Heaven 17 Profile
1980's pop supremos
INSIDE â€“ HEAVEN 17*
In the early 1980's, the British 'Steel Town' of Sheffield was feeling the recession more than most. But the death rattle of its metallurgy industry was accompanied by an unexpectedly glamorous soundtrack.
Named after a fictional band from Anthony Burgess' A Clockwork Orange, Sheffield's Heaven 17 grew from the experimental synthesizer project, British Electric Foundation. BEF were one time computer buffs Martyn Ware and Ian Craig Marshall who began their musical careers as part of the Human League with Phil Oakey and Adi Newton. Marshall and Ware departed from the Human League in 1980 to realise their vision of establishing synthesizer music as a soulful and expressive medium.
To this end they worked with singers such as Tina Turner, Sandy Shaw and photographer Glenn Gregory. After 1980's Music of Quality and Distinction they recruited Gregory as singer for the BEF offshoot Heaven 17. Their debut single (We Don't Need This) Fascist Groove Thang gave them instant notoriety and was championed by DJ John Peel despite being banned by the BBC who missed the irony of this anti Thatcher groove-fest by a country mile.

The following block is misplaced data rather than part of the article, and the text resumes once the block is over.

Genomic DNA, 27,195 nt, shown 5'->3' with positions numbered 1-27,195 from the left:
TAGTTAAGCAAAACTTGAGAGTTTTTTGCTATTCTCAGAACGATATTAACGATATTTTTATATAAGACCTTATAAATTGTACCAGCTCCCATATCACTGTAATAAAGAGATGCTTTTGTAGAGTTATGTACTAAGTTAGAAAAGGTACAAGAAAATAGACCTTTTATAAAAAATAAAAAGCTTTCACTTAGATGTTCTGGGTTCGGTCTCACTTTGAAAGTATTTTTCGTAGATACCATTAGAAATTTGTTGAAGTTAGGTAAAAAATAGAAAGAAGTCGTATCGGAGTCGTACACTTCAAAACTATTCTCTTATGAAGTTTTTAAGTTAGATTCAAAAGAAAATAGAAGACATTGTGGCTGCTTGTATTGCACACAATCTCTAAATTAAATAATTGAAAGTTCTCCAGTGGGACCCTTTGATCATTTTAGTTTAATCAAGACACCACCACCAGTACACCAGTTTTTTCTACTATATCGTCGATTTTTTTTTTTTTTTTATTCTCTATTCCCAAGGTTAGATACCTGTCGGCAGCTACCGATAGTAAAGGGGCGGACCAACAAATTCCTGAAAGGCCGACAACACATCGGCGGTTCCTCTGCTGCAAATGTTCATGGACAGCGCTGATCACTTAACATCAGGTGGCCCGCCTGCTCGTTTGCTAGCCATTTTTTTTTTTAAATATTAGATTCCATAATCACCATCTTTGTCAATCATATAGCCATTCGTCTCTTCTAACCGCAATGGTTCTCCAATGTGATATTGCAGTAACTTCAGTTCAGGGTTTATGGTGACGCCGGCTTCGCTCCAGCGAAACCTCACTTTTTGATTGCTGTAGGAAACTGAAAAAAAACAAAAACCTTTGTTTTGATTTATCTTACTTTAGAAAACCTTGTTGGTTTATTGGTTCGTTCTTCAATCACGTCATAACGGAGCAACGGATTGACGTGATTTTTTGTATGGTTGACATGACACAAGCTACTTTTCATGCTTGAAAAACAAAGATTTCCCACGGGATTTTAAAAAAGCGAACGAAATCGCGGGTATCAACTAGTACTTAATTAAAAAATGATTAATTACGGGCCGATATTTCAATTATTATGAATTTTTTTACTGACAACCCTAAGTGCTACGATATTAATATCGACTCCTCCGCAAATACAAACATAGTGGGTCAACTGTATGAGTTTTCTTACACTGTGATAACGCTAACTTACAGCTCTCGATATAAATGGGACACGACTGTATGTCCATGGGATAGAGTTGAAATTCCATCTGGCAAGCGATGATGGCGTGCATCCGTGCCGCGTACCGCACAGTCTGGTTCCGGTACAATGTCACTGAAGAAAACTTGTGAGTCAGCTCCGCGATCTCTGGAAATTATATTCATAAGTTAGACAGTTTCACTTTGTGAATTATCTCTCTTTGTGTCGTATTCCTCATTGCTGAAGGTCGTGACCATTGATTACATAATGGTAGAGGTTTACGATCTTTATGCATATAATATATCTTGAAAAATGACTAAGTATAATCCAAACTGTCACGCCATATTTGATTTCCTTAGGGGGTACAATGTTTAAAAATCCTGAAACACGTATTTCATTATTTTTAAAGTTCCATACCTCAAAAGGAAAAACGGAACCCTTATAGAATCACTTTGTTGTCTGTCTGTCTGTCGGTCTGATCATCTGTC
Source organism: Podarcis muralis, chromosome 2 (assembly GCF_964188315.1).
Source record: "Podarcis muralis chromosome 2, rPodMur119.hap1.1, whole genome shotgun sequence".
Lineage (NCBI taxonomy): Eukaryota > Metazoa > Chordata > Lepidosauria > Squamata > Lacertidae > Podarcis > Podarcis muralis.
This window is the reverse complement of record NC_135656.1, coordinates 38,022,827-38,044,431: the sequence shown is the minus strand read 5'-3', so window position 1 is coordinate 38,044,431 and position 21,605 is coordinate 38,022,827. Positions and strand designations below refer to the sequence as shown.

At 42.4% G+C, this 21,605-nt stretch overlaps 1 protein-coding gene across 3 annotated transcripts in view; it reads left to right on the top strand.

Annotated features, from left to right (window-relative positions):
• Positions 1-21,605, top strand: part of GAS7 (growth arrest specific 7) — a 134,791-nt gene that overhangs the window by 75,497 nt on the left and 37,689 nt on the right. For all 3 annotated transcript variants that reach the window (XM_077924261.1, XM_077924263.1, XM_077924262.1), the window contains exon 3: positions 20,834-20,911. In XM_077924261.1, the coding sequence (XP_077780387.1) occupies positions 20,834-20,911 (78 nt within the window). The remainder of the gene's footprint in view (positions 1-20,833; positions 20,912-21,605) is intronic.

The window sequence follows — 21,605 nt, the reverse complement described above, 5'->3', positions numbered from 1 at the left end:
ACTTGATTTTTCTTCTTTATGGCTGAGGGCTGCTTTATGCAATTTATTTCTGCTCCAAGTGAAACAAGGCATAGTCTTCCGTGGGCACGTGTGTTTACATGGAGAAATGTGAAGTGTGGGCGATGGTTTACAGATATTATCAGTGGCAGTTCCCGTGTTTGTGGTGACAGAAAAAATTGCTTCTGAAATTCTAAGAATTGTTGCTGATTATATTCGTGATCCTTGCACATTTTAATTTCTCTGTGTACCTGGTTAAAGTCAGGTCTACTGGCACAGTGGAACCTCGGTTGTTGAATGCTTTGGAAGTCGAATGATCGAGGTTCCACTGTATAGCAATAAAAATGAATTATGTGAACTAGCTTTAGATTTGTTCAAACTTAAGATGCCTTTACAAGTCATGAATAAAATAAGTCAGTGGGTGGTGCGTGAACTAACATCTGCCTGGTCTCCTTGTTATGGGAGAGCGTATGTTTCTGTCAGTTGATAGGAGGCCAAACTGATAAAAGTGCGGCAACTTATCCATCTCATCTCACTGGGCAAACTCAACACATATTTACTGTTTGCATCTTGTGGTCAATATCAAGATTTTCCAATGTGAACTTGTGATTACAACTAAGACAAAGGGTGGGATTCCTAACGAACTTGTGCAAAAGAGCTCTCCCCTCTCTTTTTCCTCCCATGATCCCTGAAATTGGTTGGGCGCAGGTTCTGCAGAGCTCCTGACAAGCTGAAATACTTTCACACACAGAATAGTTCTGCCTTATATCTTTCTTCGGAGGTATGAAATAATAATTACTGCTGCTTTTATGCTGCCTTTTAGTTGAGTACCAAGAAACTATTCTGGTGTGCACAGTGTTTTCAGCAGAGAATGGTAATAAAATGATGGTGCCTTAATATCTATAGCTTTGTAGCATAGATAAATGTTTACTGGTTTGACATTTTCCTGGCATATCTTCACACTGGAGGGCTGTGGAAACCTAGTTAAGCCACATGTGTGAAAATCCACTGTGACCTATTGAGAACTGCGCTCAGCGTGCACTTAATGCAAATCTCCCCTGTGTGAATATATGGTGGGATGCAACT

The irony continued with the debut album Penthouse and Pavements with its faux Yuppie artwork and Kraftwerk-esque electro grooves. Although no match for Human League's Dare released in the same year, the album paved the way for the 1983 follow up, The Luxury Gap. Fusing synths with piano, strings and Earth, Wind & Fire's horn section, The Luxury Gap was an anthemic tribute to American soul music and the European dance scene.
Penthouse and Pavement
Laying down catchy hooks like they were cards in a deck, the singles, Temptation (featuring Carol Kenyon), Come Live With Me and Crushed By The Wheels of Industry stormed the UK charts with the album itself peaking at a highly respectable number 4.
Now at the height of their fame, Marshall & Ware were able to realise their original ambitions by relaunching the career of soul diva, Tina Turner. As BEF they produced the single Let's Stay Together.
Further Heaven 17 singles Who'll Stop the Rain? And Let Me Go followed, but the trio found it hard to follow up such a highly revered album as The Luxury Gap and 1984's How Men Are was less successful. Though not without it's moments. The horn soaked This Is Mine, being a definite highlight.
1986's Pleasure One and 1988's Teddy Bear, Duke & Psycho were poorly received and in-demand producers Marshall & Ware concentrated on production for artists like Alison Moyet, Terence Trent D'Arby and Erasure.
Singer Glenn Gregory contributed to the Live Aid Project single by Band Aid. The optimistically titled 1996 album, Bigger Than America was followed much later by Before After in 2005. A CD of remixes of Hands Up To Heaven from the album hit number 6 on the Billboard Magazine US Club Play Chart in May 2006.
Though never able to hit the highs of the mid 1980's their legacy remains with the Brothers in Rhythm mix of Temptation still able to fill dancefloors 22 years after its initial release.
*Inside was the name of the single by Heaven 17 in Anthony Burgess' A Clockwork Orange